Dr. Lin hopes this year’s event will provide a huge boost to the hospital’s growing cancer program. 
“We’ve always had a strong cancer program, and the community definitely wants it to remain an 
integral part of the hospital’s litany of services,” Dr. Lin said. “It’s important that we remain competitive 
and on the cutting edge, and Mardi Gras helps us do just that.” 
Tickets are $100 each. To reserve yours, contact the foundation at 626-898-8888 or mardigras@ 

About Methodist Hospital

Founded in 1903, Methodist Hospital is a not-for-profit hospital licensed for 596 beds serving 
Arcadia and surrounding communities. Services include comprehensive acute care such as medical, 
surgical, perinatal, oncology, intensive care and complete cardiovascular services, including open-
heart surgery. Methodist Hospital is an approved STEMI cardiac center, a certified stroke center and 
a center of excellence in bariatric services. 
The hospital’s cancer center is accredited by the American College of Surgeons Commission on 
Cancer. Methodist Hospital is accredited by The Joint Commission, which accredits and certifies 
more than 19,000 health care organizations and programs in the United States. For more information, 

This year’s Mardi Gras king, Dr. James Y. Lin, 
2013 Methodist Hospital chief of staff 

WINDOWS By Christoper Nyerges 

[Nyerges is the author of two novels on Kindle about an underground civilization, 
Tunnel 16 and Sinkhole 102. He can be contacted at School of Self-reliance, Box 
41834, Eagle Rock, CA 90041, or] 

My mother would 
read bedtime stories 
from a few old picture 
books. I think one of 
them was the Grimm’s 
book. The stories 
were scary, and I was 
often afraid to look 

at the pictures, but I never tired of hearing the 
same stories over and over. For some reason, she 
told the stories in the front bedroom, the one we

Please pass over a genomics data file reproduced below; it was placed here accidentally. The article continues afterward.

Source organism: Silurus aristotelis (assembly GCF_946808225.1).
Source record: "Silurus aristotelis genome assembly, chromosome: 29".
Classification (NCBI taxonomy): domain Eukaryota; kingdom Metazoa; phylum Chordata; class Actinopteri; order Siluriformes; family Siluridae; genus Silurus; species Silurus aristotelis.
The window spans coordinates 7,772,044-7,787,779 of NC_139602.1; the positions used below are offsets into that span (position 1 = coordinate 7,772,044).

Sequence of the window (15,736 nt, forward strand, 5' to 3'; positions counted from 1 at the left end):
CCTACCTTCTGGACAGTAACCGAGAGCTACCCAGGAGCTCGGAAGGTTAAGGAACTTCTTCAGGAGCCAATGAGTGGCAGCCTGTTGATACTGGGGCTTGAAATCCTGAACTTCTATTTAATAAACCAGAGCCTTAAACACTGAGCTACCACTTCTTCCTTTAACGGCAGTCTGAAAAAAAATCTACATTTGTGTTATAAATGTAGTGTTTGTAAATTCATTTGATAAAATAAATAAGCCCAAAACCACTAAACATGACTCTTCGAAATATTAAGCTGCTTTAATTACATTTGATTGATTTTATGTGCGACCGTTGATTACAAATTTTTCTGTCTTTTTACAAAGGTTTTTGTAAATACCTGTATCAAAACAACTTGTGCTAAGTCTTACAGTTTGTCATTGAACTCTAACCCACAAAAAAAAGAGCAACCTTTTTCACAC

called “Peggy’s bedroom,” the one which Thomas 
took over when Peggy moved away to England.

 This must have been around 1959 or so, since I 
was very young, and not yet in school. 
I remember my dreams about outer space aliens 
who were already on earth. Was this the result 
of watching The Twilight Zone, or The Alfred 
Hitchcock Hour on Friday nights? Who knows? 
I do recall that during this period, I would often 
have mental images of lots of small beings who 
were just tall enough to be looking into the windows 
of the front bedroom. If the drapes were 
open, I could seen just the tops of their heads 
and eyes looking into the window, and these were 
smallish humanoid-type beings. They seemed to 
be ragged and desperate, like the mobs who were 
outside the protected zones in the movie Zardoz 

– which, of course, I did not see until some 20 to 
25 years later. 
When it got dark, I would often have a fear that 
the space aliens might try to get into the house, 
and I would go from room to room closing all 
the drapes. Somehow, if they could see inside, I 
was more vulnerable. If I could close the drapes, 
I would be more protected. If there was just a 
crack of the drape open, where someone might 
peek in, I would be concerned, even frightened. I 
would go close that drape. I remember my father 
once asking me what I was doing, and all I could 
say was that the drape had not been closed properly. 
He shrugged it off.

 Then one night I dreamed of another space 
alien. I don’t even think this one was related to 
the little guys who looked in the windows. This 
one had a large and block-like body, with a round 
somewhat metallic head, almost bird-like. I drew 
several pictures of the space alien. He was a leader, 
I assumed, and he spoke to me. I remember